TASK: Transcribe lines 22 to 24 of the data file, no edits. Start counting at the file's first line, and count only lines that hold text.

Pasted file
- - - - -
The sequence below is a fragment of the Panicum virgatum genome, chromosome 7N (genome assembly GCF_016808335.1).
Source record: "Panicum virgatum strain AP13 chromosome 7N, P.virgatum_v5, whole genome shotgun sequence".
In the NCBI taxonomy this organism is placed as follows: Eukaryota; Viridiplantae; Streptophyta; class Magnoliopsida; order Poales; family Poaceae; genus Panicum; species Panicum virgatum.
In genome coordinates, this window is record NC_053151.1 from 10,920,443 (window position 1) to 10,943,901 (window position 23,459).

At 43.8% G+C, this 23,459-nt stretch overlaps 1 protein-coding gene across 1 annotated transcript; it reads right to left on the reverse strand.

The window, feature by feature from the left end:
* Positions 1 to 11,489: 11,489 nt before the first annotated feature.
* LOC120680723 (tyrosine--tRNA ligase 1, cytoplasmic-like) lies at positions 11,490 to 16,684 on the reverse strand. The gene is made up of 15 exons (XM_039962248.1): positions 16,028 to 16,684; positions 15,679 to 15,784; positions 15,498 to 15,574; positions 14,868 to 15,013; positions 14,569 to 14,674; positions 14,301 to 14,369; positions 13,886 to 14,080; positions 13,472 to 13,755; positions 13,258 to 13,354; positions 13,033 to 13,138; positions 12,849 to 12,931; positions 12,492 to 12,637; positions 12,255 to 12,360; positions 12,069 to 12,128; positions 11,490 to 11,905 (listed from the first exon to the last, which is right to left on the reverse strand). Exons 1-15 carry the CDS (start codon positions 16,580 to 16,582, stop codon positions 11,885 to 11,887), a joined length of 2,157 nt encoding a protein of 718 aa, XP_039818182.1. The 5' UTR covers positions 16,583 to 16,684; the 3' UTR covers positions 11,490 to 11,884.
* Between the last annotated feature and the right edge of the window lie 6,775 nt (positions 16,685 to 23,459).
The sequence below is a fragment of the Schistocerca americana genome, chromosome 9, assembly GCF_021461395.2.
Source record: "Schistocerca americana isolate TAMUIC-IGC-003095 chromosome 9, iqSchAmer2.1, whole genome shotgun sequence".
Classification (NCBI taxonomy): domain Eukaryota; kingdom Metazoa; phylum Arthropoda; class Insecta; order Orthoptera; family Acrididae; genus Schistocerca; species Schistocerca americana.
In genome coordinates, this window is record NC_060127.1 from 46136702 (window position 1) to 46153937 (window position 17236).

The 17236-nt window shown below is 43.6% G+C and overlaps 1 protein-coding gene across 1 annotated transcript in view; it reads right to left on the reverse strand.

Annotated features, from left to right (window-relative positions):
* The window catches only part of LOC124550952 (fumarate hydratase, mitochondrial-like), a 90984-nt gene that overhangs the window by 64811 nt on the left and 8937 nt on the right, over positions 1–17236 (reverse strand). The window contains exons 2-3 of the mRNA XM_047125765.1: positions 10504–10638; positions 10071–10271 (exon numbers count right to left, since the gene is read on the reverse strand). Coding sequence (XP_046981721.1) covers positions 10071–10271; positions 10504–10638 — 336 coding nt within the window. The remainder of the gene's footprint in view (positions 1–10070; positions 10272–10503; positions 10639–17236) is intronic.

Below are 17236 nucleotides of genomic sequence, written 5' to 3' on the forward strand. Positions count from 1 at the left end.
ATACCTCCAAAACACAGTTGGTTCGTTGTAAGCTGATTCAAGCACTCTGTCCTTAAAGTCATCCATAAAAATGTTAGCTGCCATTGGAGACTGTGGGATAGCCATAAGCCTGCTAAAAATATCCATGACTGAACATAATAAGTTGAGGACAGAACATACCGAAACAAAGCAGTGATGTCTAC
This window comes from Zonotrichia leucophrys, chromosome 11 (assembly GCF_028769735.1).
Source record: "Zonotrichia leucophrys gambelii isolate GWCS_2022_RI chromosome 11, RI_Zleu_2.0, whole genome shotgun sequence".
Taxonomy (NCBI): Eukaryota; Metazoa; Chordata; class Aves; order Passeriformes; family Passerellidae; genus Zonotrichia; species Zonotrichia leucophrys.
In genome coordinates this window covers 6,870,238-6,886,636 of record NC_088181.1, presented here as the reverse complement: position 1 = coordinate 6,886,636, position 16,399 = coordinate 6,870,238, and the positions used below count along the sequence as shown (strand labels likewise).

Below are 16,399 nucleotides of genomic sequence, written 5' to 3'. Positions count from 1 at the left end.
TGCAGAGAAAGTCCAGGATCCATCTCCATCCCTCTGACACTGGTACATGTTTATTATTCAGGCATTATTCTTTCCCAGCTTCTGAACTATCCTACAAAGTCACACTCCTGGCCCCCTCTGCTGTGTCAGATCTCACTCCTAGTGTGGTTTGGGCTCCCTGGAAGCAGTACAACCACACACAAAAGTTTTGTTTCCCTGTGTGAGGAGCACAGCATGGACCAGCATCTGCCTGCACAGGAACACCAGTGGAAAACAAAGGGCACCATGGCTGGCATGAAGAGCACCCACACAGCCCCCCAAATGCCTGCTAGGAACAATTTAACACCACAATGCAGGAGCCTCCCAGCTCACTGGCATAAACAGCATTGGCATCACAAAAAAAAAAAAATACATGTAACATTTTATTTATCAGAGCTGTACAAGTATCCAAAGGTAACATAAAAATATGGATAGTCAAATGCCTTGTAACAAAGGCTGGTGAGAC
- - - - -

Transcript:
In genome coordinates this window covers 6,870,238-6,886,636 of record NC_088181.1, presented here as the reverse complement: position 1 = coordinate 6,886,636, position 16,399 = coordinate 6,870,238, and the positions used below count along the sequence as shown (strand labels likewise).

Below are 16,399 nucleotides of genomic sequence, written 5' to 3'. Positions count from 1 at the left end.
TGCAGAGAAAGTCCAGGATCCATCTCCATCCCTCTGACACTGGTACATGTTTATTATTCAGGCATTATTCTTTCCCAGCTTCTGAACTATCCTACAAAGTCACACTCCTGGCCCCCTCTGCTGTGTCAGATCTCACTCCTAGTGTGGTTTGGGCTCCCTGGAAGCAGTACAACCACACACAAAAGTTTTGTTTCCCTGTGTGAGGAGCACAGCATGGACCAGCATCTGCCTGCACAGGAACACCAGTGGAAAACAAAGGGCACCATGGCTGGCATGAAGAGCACCCACACAGCCCCCCAAATGCCTGCTAGGAACAATTTAACACCACAATGCAGGAGCCTCCCAGCTCACTGGCATAAACAGCATTGGCATCACAAAAAAAAAAAAATACATGTAACATTTTATTTATCAGAGCTGTACAAGTATCCAAAGGTAACATAAAAATATGGATAGTCAAATGCCTTGTAACAAAGGCTGGTGAGAC